After inheriting soft-serve equipment from Sonny’s parents—they once ran a TCBY—the Adamskis started growing a sticky roster of frozen treats. Looking for a way to launch their ice cream project, the stars aligned when they stumbled upon Steve-O-Reno’s iconic drive-thru trailer, which arrived on the market just in time. After carting the renovated shack to South Park Street, Emma and Sonny opened the Dairy Bar in conjunction with Stillwell Beergarden. A sweet piece of eye candy, it immediately hooked a dedicated crowd with its soft serve flavours, sundaes, popsicles and cold brew. “The Dairy Bar became its own thing, but it was always a means to an end to start our cafe,” Emma says.
When the Adamskis started looking for cafe locations, they asked Graham Read to join them as a business partner. “It’s really nice to have someone else who can provide an alternative perspective,” Emma says. Read, who has a background in woodworking and coffee roasting, had just returned from living in Amsterdam. Having grown up in downtown Dartmouth, he was excited about the opportunity to plant new roots in his community.
The cafe’s menu is simple on purpose because Emma, the restaurant’s chef, found that people have been craving classic, everyday brunch options. “There is an unbelievable amount of people who just want quiche and a side salad, or soup with toast,” she says. While the menu changes each week, it retains a skeleton of several unchanging items, including a quiche, the Monsieur— a sandwich with shaved ham and gruyere between two slices of brioche and topped with torched bechamel—and a badass breakfast sandwich.
“Ultimately, it’s about giving people what they want. As the chef, it’s almost scarier than putting together fussy, multi-component things because everyone has their own version of these classics. I can get pretty nerdy and specialized, so it’s about finding ways to have these creative outlets—like sneaking a few fun things on the menu—while still keeping our food accessible.”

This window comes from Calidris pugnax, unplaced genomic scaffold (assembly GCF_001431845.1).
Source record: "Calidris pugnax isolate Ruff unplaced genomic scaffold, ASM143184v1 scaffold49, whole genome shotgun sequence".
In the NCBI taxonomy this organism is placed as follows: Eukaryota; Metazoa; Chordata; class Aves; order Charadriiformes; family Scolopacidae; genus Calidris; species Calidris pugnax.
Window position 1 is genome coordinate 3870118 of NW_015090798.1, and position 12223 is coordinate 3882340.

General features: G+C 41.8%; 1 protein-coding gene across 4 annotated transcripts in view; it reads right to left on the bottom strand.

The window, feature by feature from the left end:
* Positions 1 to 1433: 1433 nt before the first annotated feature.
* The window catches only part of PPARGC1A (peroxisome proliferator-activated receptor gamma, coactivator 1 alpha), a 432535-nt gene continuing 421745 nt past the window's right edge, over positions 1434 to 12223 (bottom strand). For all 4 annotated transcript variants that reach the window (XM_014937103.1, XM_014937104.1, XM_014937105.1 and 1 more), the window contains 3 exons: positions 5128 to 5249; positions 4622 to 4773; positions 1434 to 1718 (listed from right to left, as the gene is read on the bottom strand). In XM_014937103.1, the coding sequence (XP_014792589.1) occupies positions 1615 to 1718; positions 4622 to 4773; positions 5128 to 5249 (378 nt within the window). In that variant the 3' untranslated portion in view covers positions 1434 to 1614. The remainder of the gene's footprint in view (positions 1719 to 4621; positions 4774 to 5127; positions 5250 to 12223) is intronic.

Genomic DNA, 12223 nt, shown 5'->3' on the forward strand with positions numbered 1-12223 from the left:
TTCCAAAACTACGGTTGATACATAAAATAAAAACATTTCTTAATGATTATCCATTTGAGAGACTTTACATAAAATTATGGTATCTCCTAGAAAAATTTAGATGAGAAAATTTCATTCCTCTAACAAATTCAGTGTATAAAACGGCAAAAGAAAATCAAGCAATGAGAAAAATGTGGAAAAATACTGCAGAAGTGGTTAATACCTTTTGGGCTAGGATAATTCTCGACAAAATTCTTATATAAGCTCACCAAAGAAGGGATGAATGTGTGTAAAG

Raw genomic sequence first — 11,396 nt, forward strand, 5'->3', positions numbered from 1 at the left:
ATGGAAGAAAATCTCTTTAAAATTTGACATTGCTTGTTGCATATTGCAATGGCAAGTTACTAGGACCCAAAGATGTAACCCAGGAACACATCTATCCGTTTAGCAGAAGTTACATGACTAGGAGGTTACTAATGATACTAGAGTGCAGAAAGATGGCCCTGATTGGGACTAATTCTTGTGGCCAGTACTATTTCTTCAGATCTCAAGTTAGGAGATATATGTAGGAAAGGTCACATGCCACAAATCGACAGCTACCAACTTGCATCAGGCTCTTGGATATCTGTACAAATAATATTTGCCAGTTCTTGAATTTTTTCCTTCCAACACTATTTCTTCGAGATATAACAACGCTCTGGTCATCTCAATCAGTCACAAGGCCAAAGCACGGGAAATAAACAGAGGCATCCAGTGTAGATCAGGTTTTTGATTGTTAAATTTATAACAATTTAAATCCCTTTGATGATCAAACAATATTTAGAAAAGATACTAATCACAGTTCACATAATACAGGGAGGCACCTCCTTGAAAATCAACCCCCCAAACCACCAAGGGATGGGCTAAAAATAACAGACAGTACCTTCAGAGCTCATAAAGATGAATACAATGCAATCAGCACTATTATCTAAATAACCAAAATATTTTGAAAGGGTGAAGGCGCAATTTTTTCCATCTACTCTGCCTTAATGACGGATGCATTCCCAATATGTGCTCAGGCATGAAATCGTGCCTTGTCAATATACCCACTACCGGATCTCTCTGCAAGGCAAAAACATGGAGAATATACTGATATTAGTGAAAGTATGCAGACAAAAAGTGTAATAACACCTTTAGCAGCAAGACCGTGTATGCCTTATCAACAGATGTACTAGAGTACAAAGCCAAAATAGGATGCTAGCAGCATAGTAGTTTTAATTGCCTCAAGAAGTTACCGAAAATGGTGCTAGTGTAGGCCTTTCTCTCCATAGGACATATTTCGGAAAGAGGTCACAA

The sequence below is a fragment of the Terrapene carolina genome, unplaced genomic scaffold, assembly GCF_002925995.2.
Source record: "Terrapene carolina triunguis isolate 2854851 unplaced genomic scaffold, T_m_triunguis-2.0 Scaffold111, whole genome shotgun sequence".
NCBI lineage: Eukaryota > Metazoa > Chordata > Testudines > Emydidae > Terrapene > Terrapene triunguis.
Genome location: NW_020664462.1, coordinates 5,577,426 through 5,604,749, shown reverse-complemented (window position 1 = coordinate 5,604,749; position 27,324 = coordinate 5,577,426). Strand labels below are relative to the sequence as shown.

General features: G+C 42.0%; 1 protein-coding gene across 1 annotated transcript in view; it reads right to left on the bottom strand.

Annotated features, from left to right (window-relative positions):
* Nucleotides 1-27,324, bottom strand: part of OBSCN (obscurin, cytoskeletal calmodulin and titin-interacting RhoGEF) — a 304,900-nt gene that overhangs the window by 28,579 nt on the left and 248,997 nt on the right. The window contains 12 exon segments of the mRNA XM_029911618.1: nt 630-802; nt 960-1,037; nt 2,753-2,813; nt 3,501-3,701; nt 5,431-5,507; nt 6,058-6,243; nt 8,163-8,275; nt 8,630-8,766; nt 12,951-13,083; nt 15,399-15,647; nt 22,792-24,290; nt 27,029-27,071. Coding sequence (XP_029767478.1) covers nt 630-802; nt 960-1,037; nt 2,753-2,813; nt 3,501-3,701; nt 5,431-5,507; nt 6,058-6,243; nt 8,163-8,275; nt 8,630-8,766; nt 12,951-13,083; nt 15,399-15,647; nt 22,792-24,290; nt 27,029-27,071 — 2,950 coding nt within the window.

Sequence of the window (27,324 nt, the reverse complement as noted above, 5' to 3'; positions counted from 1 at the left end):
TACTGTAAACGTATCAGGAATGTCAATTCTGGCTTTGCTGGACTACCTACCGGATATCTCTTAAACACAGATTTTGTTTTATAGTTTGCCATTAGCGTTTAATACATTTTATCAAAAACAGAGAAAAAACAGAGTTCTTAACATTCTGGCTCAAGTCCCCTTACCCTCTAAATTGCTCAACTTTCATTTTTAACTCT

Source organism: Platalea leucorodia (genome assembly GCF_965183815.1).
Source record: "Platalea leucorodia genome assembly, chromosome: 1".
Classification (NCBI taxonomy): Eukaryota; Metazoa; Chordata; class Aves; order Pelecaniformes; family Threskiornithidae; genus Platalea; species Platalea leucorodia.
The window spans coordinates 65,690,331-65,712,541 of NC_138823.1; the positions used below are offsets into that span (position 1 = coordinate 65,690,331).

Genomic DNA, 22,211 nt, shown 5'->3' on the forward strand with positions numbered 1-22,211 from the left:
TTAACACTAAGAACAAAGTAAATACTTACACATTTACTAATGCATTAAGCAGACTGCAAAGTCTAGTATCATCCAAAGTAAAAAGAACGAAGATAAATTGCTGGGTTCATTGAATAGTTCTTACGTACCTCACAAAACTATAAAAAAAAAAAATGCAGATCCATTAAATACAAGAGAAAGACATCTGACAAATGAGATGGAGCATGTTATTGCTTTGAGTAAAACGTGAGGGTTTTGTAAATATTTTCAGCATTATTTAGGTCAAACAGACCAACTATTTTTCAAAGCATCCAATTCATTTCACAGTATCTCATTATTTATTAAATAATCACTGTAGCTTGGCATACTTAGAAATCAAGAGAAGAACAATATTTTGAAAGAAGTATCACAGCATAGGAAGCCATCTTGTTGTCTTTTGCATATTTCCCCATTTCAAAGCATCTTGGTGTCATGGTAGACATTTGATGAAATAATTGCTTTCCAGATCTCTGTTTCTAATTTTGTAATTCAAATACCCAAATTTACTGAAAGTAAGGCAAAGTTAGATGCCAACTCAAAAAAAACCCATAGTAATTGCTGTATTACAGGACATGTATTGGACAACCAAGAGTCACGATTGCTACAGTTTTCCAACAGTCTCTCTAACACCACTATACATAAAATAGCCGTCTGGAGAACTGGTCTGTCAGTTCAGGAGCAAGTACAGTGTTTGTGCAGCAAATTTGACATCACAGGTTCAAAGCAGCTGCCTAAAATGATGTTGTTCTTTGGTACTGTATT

Good Luck places equal weight on its drink offerings, especially the caffeinated ones. “When you’re bringing in nice coffee from all over the world, you want to make sure it’s treated respectfully and done well,” Sonny says. “If not, what’s the point?” The beverage menu also includes a selection of wines and local beers for when the lights dim slightly and the cafe transitions into an early-evening hangout spot.
At less than 1,000 square feet, Cafe Good Luck is a bustling space. From most angles, it’s possible to catch a glimpse into the kitchen where staff are busy prepping and plating meals. Patsy Cline plays in the background as customers sip coffee from Pyrex mugs and take in a clean, clever collection of timeless-meets-modern decor. French cleat shelves above the bar allow a myriad of potted plants and knick-knacks to be rearranged at will and the black table bases date back to 1906, repurposed by
As a social spot in downtown Dartmouth, Read and the Adamskis wanted to ensure that Cafe Good Luck was equal parts charming and accessible for all types of people.
The seating is a combination of classic round-backed dining chairs and an old church pew that lines the side wall. There’s also a crescent-shaped booth in the front window which has become popular amongst young parents—it’s the perfect height for strollers and highchairs.
“Seating is really important because not everyone is as equally-abled as others,” Emma says. “We tried to make it accommodating and comfortable.”
“We’re starting to attract people of all demographics who are working us into their daily routine. I love our regulars.”